Metcalf had been convicted in North Carolina in 1969 of breaking and entering, in 1973 of uttering a forged check, and in 1973 of breaking and entering. He had been in prison between 1973 and 1978.

D.W. Scott of the Alexandria Police Department was in charge of the police investigation. He testified that he interviewed Metcalf and Dickey and arranged to have a composite picture drawn from Metcalf's description of his assailant. After this picture was circulated a truck driver communicated with Scott and identified a suspect from a display of photographs. Metcalf identified the same photograph as that of a man who resembled his assailant. The suspect, however, whom Scott interviewed in North Carolina, had an alibi which was verified by the police.

Scott had checked the police records for the two years preceding the Metcalf shooting. There had been a few larcenies and break-ins in the area but no shootings.

Under Code ยง 65.1-7 the claimant was required to prove an injury by accident arising out of and in the course of the employment. Southern Motor Lines v. Alvis, *180 200 Va. 168, 170, 104 S.E.2d 735, 737 (1958). Injuries may be deemed to be accidental even if incurred in a willful and intentional assault. See A.N. Campbell & Co. v. Messenger, 171 Va. 374, 377, 199 S.E. 511, 513 (1938).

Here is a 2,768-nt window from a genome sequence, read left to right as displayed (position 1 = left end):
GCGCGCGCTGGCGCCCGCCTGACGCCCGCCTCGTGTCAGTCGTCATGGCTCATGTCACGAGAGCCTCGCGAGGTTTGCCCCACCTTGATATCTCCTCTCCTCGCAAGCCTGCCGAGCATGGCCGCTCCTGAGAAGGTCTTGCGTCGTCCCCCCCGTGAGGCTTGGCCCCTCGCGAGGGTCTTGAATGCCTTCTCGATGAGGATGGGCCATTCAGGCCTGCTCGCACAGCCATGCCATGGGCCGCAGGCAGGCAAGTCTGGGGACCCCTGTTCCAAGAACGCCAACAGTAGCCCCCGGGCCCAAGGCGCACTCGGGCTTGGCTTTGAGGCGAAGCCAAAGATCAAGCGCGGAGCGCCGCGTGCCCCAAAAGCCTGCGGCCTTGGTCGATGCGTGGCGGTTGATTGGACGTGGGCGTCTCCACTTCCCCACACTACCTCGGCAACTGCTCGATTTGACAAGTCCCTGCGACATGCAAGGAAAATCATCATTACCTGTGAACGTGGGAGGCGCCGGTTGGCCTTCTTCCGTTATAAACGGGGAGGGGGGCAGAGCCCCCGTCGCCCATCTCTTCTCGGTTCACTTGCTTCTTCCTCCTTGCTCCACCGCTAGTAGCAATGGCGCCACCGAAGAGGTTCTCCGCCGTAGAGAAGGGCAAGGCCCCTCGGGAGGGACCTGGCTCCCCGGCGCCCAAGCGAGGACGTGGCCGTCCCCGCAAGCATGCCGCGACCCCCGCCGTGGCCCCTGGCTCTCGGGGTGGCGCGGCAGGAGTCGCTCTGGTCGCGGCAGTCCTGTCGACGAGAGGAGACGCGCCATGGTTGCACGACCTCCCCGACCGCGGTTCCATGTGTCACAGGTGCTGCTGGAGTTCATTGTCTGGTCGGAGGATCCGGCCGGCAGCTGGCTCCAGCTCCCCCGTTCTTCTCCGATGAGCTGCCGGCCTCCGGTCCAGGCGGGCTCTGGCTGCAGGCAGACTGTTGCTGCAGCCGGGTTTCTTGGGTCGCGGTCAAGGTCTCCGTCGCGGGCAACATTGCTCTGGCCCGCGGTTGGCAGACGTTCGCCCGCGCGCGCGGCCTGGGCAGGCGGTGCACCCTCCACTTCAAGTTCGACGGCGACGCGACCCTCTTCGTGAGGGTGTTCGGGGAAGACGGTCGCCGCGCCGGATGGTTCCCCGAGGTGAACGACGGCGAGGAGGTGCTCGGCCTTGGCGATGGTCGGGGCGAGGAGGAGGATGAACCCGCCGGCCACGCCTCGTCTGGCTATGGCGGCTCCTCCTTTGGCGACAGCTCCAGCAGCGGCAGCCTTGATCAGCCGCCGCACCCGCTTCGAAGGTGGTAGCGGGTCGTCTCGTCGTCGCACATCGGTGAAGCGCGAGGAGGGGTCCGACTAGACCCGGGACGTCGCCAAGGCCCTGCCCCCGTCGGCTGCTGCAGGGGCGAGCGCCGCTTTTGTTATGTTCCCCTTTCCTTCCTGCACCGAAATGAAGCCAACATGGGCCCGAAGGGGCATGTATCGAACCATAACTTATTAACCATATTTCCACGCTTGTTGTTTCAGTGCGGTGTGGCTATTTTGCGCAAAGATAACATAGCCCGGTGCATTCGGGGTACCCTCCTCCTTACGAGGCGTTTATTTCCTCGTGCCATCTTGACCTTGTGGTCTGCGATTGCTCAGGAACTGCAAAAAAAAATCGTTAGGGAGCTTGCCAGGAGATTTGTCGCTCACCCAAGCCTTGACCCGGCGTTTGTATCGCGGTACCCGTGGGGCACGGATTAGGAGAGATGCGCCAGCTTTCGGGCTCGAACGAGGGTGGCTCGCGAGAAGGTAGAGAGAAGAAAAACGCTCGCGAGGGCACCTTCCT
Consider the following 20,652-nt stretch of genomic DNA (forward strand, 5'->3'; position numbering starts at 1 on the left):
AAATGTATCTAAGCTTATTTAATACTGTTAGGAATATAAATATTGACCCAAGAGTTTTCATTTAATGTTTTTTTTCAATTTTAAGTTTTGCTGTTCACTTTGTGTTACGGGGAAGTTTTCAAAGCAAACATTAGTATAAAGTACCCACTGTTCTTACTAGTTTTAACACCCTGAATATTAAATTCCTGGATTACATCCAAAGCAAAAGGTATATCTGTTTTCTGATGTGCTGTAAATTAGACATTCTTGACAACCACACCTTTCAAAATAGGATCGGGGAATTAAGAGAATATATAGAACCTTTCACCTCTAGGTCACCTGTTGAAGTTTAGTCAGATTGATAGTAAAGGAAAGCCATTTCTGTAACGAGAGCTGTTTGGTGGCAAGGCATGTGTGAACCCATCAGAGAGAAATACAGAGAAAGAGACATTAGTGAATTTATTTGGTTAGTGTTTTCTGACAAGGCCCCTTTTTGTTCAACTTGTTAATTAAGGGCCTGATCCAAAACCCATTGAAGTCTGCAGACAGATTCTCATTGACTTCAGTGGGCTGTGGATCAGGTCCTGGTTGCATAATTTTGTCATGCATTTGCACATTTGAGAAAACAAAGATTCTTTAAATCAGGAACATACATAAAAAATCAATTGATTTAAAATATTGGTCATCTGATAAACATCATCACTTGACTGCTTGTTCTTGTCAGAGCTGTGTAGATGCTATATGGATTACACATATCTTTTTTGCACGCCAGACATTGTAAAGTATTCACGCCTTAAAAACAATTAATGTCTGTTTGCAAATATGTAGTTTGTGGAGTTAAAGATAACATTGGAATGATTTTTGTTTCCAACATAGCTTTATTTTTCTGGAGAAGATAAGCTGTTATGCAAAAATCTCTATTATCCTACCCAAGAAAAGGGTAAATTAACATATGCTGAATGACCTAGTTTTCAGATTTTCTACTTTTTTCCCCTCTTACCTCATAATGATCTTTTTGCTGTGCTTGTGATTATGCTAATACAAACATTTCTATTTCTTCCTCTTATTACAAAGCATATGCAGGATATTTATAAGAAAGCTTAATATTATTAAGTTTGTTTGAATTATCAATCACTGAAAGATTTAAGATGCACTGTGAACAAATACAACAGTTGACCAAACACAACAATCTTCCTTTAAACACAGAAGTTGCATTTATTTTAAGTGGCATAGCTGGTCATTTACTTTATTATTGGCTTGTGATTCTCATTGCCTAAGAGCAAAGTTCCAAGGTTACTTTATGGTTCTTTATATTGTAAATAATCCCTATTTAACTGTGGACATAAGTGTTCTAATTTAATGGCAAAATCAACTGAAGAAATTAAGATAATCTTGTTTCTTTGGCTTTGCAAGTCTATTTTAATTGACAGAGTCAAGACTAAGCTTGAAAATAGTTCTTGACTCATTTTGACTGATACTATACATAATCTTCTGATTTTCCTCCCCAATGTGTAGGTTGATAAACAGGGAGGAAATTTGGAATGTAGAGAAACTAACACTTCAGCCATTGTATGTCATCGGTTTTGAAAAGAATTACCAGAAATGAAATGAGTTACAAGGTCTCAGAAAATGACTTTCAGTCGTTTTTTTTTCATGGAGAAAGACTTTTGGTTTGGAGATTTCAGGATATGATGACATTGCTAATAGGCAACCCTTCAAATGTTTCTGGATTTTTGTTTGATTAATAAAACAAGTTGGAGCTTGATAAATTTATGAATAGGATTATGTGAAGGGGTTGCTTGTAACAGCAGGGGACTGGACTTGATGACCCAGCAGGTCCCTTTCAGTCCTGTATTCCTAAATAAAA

The statutory conditions "arising out of" and "in the course of" employment are not the same; both must be established before compensation may be awarded. See R & T Investments v. Johns, 228 Va. 249, 252, 321 S.E.2d 287, 289 (1984); Baggett & Meador Cos. v. Dillon, 219 Va. 633, 637, 248 S.E.2d 819, 822 (1978). An accident arising in the course of the employment is one which occurs "within the period of employment, at a place where the employee may reasonably be expected to be, and while he is reasonably fulfilling the duties of his employment or is doing something which is reasonably incidental thereto." Baggett, 219 Va. at 637, 248 S.E.2d at 822. The record in this case shows clearly that Metcalf proved he was injured by accident in the course of his employment.